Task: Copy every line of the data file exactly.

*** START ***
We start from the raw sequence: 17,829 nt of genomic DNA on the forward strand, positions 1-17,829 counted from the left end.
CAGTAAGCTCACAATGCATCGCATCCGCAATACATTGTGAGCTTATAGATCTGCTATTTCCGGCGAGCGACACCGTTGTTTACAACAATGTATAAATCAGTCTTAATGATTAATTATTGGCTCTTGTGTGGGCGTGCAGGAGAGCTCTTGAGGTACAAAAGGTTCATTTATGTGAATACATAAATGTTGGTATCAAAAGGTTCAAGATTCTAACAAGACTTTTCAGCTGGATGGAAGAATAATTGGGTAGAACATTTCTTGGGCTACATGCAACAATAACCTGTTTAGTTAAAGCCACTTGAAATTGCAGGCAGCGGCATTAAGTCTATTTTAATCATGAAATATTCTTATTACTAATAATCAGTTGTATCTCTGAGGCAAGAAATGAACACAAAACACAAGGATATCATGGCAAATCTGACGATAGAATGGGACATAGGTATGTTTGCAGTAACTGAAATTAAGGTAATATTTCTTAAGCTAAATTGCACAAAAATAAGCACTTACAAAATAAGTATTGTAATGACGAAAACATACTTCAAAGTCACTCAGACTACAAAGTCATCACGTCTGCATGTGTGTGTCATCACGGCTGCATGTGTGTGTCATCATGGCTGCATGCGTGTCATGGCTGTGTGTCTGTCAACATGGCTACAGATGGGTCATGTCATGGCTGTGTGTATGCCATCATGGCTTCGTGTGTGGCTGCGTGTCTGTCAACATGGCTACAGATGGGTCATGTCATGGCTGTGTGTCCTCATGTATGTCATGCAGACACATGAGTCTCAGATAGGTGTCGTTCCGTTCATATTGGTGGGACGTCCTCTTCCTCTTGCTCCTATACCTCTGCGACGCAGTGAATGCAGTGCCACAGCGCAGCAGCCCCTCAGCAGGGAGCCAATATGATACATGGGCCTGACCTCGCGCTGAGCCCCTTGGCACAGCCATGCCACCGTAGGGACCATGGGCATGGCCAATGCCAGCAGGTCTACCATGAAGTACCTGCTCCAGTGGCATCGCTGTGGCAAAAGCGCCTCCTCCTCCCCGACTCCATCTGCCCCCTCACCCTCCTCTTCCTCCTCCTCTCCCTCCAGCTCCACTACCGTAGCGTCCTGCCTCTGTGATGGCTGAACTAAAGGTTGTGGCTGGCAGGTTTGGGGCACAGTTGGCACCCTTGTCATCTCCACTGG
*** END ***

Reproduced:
We start from the raw sequence: 17,829 nt of genomic DNA on the forward strand, positions 1-17,829 counted from the left end.
CAGTAAGCTCACAATGCATCGCATCCGCAATACATTGTGAGCTTATAGATCTGCTATTTCCGGCGAGCGACACCGTTGTTTACAACAATGTATAAATCAGTCTTAATGATTAATTATTGGCTCTTGTGTGGGCGTGCAGGAGAGCTCTTGAGGTACAAAAGGTTCATTTATGTGAATACATAAATGTTGGTATCAAAAGGTTCAAGATTCTAACAAGACTTTTCAGCTGGATGGAAGAATAATTGGGTAGAACATTTCTTGGGCTACATGCAACAATAACCTGTTTAGTTAAAGCCACTTGAAATTGCAGGCAGCGGCATTAAGTCTATTTTAATCATGAAATATTCTTATTACTAATAATCAGTTGTATCTCTGAGGCAAGAAATGAACACAAAACACAAGGATATCATGGCAAATCTGACGATAGAATGGGACATAGGTATGTTTGCAGTAACTGAAATTAAGGTAATATTTCTTAAGCTAAATTGCACAAAAATAAGCACTTACAAAATAAGTATTGTAATGACGAAAACATACTTCAAAGTCACTCAGACTACAAAGTCATCACGTCTGCATGTGTGTGTCATCACGGCTGCATGTGTGTGTCATCATGGCTGCATGCGTGTCATGGCTGTGTGTCTGTCAACATGGCTACAGATGGGTCATGTCATGGCTGTGTGTATGCCATCATGGCTTCGTGTGTGGCTGCGTGTCTGTCAACATGGCTACAGATGGGTCATGTCATGGCTGTGTGTCCTCATGTATGTCATGCAGACACATGAGTCTCAGATAGGTGTCGTTCCGTTCATATTGGTGGGACGTCCTCTTCCTCTTGCTCCTATACCTCTGCGACGCAGTGAATGCAGTGCCACAGCGCAGCAGCCCCTCAGCAGGGAGCCAATATGATACATGGGCCTGACCTCGCGCTGAGCCCCTTGGCACAGCCATGCCACCGTAGGGACCATGGGCATGGCCAATGCCAGCAGGTCTACCATGAAGTACCTGCTCCAGTGGCATCGCTGTGGCAAAAGCGCCTCCTCCTCCCCGACTCCATCTGCCCCCTCACCCTCCTCTTCCTCCTCCTCTCCCTCCAGCTCCACTACCGTAGCGTCCTGCCTCTGTGATGGCTGAACTAAAGGTTGTGGCTGGCAGGTTTGGGGCACAGTTGGCACCCTTGTCATCTCCACTGG